Being Twins

What can one ever say about the unexpected loss of a loved one? That it feels absolutely absurd and utterly unbelievable—and continues to be exactly that as time moves on? Yes, the finality of an unanticipated death feels so much more impossible to accept. And there is a stubborn contradiction to this permanence—the loss continues to live on in the present all the while one remains incredulous of its presence. Surprisingly, it is the imagination that proves the most resistant to such a finality because it is so easy to imagine him still here with us. So easy to expect him at any moment. So easy to wait for (and then look at) his next painting. So easy to meet up with him in our dreams.

But the unexpected has no rules; or rather it breaks any of the rules you had before. The first rule, for us, I suppose, was that of being twins. And what a bizarre little game that is. And how can a twin ever stop being anything but that—even in death?

Keith seems very much still here. I mean literally here in this world. For example, some months ago (it was one of those wonderfully  and unexpected warm winter nights we sometimes get around here) I was leaving my apartment building when suddenly it felt as if I were actually Keith. I can’t actually explain it and I can’t even say I know why or where such a moment came from? Often, I do say something in a particular way or I laugh in a manner that—even I recognize—seems more like Keith’s laugh, or his way of phrasing something, than mine. It’s as if I am saying to myself, hey, you’re sounding just like him. But it wasn’t like that that night. It was something more than a momentary resemblance. That night, perhaps it was the look of the night sky or the sound of the trees, but suddenly I seemed to be him and not me. It’s as if I had suddenly stepped out of my body, all the while remaining in it. Perhaps it was just one of those imaginative quirks humans are plagued with but if so it was the first such quirk of that kind I have ever experienced.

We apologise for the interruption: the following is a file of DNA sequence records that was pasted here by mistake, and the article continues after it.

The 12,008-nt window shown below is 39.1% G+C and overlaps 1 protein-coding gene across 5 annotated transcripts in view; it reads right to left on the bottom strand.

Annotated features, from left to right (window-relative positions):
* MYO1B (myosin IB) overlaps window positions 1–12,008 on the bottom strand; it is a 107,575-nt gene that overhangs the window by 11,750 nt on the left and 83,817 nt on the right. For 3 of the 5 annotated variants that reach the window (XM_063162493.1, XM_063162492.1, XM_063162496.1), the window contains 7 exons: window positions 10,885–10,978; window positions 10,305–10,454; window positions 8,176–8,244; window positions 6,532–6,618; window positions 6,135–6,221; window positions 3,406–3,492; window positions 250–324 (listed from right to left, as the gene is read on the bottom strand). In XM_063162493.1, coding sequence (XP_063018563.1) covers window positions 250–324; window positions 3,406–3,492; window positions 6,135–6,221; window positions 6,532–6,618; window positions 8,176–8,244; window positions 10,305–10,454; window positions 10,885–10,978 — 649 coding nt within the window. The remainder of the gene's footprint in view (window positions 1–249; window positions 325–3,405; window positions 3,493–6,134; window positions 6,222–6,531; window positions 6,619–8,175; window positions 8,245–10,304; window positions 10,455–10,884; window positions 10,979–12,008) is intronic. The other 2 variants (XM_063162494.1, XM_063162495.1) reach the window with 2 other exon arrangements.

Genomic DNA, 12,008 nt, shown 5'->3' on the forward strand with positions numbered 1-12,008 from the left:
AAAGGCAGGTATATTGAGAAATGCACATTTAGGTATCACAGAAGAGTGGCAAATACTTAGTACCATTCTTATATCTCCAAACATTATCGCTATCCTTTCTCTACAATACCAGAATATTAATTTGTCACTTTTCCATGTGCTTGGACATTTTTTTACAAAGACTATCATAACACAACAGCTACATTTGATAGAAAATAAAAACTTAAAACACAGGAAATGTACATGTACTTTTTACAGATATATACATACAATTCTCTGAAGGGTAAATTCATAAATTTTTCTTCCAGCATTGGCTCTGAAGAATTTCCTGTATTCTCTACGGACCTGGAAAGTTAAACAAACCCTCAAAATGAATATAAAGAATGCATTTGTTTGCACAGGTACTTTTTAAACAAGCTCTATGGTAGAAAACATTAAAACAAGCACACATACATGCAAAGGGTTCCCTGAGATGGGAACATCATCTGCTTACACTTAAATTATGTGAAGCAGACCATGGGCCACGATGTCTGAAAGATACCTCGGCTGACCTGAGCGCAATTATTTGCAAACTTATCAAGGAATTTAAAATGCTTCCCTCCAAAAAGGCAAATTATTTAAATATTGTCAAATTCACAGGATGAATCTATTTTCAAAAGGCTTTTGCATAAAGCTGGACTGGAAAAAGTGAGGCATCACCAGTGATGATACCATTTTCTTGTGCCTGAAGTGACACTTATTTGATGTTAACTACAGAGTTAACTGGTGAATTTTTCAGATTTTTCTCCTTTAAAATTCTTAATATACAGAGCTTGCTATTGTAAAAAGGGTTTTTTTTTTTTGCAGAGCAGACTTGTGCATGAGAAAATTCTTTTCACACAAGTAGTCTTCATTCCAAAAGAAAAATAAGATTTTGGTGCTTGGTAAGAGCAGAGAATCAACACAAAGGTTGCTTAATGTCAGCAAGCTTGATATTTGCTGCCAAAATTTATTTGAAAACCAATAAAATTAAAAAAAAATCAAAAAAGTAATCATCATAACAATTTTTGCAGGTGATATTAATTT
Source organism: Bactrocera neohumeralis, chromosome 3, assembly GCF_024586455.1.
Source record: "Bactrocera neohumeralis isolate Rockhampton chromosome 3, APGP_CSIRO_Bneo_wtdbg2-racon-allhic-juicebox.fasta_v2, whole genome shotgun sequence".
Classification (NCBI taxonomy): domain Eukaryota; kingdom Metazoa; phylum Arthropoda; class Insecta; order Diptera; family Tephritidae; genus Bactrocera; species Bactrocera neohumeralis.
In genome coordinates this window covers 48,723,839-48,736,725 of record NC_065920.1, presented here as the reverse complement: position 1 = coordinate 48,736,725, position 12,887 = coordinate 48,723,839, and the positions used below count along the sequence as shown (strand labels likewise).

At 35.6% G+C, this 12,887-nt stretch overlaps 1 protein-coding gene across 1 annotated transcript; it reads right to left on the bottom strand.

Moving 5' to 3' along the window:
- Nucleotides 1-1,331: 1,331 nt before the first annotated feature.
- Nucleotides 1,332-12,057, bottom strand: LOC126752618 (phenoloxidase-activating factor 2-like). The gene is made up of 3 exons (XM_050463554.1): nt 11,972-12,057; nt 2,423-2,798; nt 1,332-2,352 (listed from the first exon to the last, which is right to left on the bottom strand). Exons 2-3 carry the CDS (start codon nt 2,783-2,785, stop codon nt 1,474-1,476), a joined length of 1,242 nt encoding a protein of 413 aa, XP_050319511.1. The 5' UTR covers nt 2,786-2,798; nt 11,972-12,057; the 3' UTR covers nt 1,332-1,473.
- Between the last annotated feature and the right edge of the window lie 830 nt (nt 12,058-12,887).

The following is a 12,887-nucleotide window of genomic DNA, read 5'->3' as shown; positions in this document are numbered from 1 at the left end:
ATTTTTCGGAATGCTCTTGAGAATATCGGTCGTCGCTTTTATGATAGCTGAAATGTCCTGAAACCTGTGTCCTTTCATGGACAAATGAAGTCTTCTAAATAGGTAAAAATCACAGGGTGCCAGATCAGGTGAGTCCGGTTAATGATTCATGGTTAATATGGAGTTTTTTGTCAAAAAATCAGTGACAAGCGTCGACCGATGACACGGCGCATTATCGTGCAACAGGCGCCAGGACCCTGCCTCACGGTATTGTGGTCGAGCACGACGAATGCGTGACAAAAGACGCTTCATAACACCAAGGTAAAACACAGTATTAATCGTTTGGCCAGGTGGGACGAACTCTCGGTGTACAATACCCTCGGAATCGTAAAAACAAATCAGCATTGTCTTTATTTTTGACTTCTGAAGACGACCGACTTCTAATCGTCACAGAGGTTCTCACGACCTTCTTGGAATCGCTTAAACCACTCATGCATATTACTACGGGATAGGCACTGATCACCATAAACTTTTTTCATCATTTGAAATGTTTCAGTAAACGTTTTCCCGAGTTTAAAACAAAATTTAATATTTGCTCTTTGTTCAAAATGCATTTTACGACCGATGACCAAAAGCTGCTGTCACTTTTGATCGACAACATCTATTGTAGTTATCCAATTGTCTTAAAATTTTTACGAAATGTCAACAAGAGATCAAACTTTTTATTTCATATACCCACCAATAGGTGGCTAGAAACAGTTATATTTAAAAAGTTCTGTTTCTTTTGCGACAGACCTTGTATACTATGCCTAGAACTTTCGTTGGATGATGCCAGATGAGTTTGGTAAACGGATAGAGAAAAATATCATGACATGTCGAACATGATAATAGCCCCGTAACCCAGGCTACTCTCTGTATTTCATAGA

Such moments should not to be confused with those times when I consciously find myself imagining being in a moment—such as standing in front of Picasso’s Guernica in Madrid—in the way I imagine he would have been in the moment. I do this often, consciously, when looking at art, which I do  a lot, whereas the incident I describe above seemed to originate from outside me, from outside my conscious imagination. Perhaps with twins there’s an additional connection with this world that isn’t there for non-twins. Obviously, I’m romanticizing here but it did feel oddly as if I were for a moment somebody else entirely but a somebody else entirely familiar to me—my brother.

If ghosts do exist, perhaps this is one form of their manifestations? Since my brother’s death, he hasn’t returned in such a dramatic manner again—at least not yet. But then he was never dramatic—or rather melodramatic—in life. Certainly the drama was there and at times it felt certainly Shakespearean, both in its intensity as well as its comedy. Certainly Keith’s way though life was awkward sometimes, but it was also defiantly spirited, if not always charmingly understated, and always rich in some quietly startling ways. The richness is there in the exact details of his life—as it is in his paintings—rather than the trajectory (i.e., big story) of his life. His story is perhaps familiar enough. A person tries to paint in a world that doesn’t treat its painters particularly well. But let’s not romanticize this beyond what it really was, simply a deep commitment to painting.